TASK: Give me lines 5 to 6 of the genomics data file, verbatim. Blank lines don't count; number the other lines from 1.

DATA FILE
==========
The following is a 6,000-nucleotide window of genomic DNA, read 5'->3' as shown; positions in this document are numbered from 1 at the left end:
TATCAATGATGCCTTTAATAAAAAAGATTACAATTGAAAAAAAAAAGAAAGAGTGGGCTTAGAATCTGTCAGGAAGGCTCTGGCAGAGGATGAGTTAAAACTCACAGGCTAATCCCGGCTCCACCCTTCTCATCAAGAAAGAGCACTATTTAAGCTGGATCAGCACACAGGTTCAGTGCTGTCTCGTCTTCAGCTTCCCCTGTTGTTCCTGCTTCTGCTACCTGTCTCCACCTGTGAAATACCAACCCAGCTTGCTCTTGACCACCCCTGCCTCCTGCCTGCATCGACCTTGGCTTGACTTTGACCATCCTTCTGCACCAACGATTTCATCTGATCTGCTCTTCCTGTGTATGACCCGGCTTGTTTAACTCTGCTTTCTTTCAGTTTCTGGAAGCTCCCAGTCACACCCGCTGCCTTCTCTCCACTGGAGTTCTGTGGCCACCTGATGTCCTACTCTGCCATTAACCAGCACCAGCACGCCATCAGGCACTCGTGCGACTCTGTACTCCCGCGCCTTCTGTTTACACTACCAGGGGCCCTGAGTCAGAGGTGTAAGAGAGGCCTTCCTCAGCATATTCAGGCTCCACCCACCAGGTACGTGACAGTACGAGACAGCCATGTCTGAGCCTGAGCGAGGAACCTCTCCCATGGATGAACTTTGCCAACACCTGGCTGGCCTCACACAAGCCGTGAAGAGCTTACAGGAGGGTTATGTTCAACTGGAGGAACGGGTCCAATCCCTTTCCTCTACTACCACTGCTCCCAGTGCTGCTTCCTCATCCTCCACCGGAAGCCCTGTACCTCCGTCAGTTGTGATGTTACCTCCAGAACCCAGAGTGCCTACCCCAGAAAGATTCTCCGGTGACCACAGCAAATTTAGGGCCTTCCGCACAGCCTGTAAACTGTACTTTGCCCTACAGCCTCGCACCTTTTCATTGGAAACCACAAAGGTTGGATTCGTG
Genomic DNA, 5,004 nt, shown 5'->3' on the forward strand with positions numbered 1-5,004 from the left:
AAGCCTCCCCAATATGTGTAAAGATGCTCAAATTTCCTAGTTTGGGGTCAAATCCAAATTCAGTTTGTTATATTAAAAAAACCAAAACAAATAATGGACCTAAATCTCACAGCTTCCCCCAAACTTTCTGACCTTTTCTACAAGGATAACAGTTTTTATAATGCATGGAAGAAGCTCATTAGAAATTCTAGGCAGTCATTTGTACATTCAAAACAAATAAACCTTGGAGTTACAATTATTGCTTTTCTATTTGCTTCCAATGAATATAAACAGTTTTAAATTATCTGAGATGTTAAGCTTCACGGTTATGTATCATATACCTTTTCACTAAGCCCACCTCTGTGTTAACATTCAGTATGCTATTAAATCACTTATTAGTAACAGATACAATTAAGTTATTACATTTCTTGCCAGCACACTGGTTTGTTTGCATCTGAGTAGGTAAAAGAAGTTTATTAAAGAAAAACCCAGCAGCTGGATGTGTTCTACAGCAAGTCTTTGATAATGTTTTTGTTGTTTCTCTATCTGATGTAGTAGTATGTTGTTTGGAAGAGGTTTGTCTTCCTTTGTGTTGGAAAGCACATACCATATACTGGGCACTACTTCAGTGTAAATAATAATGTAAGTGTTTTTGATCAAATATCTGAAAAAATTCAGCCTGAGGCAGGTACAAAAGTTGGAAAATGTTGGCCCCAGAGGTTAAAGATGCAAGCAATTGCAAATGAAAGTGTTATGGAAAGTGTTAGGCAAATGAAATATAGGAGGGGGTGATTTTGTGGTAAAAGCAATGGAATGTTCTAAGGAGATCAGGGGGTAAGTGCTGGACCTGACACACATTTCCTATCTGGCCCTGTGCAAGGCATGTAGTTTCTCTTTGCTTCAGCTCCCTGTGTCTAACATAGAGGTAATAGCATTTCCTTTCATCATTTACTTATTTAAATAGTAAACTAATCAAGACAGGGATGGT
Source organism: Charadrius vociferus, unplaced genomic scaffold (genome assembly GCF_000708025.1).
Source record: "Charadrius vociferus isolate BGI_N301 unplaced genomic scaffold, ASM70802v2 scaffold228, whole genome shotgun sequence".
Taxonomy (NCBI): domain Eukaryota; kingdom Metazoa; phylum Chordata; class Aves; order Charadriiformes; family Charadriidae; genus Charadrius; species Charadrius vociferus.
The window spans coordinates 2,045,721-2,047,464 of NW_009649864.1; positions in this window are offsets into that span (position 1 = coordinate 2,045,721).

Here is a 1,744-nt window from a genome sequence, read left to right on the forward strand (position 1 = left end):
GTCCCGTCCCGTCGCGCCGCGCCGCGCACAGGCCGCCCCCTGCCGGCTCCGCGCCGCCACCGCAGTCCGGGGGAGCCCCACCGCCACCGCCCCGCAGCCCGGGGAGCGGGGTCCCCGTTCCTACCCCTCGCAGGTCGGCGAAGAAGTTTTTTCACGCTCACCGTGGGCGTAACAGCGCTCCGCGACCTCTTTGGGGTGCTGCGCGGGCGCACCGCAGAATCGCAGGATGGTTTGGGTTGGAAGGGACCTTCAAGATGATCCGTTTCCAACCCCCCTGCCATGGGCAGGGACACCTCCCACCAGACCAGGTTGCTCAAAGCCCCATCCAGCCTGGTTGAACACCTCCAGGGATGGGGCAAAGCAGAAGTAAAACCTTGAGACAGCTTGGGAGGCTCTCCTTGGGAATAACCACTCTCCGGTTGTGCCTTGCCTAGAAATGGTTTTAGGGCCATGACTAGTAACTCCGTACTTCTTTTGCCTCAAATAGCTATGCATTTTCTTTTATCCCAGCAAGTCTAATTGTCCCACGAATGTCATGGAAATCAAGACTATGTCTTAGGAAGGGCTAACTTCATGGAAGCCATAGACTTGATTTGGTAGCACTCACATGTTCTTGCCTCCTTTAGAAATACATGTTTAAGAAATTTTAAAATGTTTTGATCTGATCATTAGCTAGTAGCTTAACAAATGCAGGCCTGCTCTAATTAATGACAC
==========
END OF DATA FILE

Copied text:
Source organism: Charadrius vociferus, unplaced genomic scaffold (genome assembly GCF_000708025.1).
Source record: "Charadrius vociferus isolate BGI_N301 unplaced genomic scaffold, ASM70802v2 scaffold228, whole genome shotgun sequence".